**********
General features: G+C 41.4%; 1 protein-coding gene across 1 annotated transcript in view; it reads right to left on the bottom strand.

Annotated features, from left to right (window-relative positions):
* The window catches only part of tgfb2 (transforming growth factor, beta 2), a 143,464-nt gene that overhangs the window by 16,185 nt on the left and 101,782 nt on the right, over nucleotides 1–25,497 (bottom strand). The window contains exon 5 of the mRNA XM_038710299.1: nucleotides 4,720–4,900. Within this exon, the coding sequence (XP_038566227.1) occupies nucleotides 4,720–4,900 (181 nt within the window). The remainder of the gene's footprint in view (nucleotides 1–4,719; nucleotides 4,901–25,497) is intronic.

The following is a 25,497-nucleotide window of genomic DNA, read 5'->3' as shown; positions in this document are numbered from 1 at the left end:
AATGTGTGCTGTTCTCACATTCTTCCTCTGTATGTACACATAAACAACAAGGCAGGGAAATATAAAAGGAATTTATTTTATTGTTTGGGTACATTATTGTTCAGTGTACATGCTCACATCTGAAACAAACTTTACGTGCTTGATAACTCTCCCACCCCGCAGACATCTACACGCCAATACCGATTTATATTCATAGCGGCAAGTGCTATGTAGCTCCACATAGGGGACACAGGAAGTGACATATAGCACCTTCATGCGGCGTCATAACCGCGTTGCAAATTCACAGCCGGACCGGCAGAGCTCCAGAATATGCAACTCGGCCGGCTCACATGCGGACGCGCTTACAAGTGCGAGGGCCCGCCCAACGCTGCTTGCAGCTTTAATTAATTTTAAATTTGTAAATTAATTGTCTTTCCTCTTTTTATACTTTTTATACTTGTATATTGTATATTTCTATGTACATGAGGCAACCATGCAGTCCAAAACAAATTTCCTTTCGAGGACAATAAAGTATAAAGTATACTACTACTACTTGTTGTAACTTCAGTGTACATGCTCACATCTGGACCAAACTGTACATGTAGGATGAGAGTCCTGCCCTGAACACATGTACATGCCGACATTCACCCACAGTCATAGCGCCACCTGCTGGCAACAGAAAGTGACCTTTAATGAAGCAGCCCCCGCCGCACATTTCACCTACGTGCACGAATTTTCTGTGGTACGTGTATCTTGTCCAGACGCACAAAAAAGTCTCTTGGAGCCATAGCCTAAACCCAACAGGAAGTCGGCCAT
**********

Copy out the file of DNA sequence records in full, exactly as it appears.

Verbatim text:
General features: G+C 41.4%; 1 protein-coding gene across 1 annotated transcript in view; it reads right to left on the bottom strand.

Annotated features, from left to right (window-relative positions):
* The window catches only part of tgfb2 (transforming growth factor, beta 2), a 143,464-nt gene that overhangs the window by 16,185 nt on the left and 101,782 nt on the right, over nucleotides 1–25,497 (bottom strand). The window contains exon 5 of the mRNA XM_038710299.1: nucleotides 4,720–4,900. Within this exon, the coding sequence (XP_038566227.1) occupies nucleotides 4,720–4,900 (181 nt within the window). The remainder of the gene's footprint in view (nucleotides 1–4,719; nucleotides 4,901–25,497) is intronic.

The following is a 25,497-nucleotide window of genomic DNA, read 5'->3' as shown; positions in this document are numbered from 1 at the left end:
AATGTGTGCTGTTCTCACATTCTTCCTCTGTATGTACACATAAACAACAAGGCAGGGAAATATAAAAGGAATTTATTTTATTGTTTGGGTACATTATTGTTCAGTGTACATGCTCACATCTGAAACAAACTTTACGTGCTTGATAACTCTCCCACCCCGCAGACATCTACACGCCAATACCGATTTATATTCATAGCGGCAAGTGCTATGTAGCTCCACATAGGGGACACAGGAAGTGACATATAGCACCTTCATGCGGCGTCATAACCGCGTTGCAAATTCACAGCCGGACCGGCAGAGCTCCAGAATATGCAACTCGGCCGGCTCACATGCGGACGCGCTTACAAGTGCGAGGGCCCGCCCAACGCTGCTTGCAGCTTTAATTAATTTTAAATTTGTAAATTAATTGTCTTTCCTCTTTTTATACTTTTTATACTTGTATATTGTATATTTCTATGTACATGAGGCAACCATGCAGTCCAAAACAAATTTCCTTTCGAGGACAATAAAGTATAAAGTATACTACTACTACTTGTTGTAACTTCAGTGTACATGCTCACATCTGGACCAAACTGTACATGTAGGATGAGAGTCCTGCCCTGAACACATGTACATGCCGACATTCACCCACAGTCATAGCGCCACCTGCTGGCAACAGAAAGTGACCTTTAATGAAGCAGCCCCCGCCGCACATTTCACCTACGTGCACGAATTTTCTGTGGTACGTGTATCTTGTCCAGACGCACAAAAAAGTCTCTTGGAGCCATAGCCTAAACCCAACAGGAAGTCGGCCAT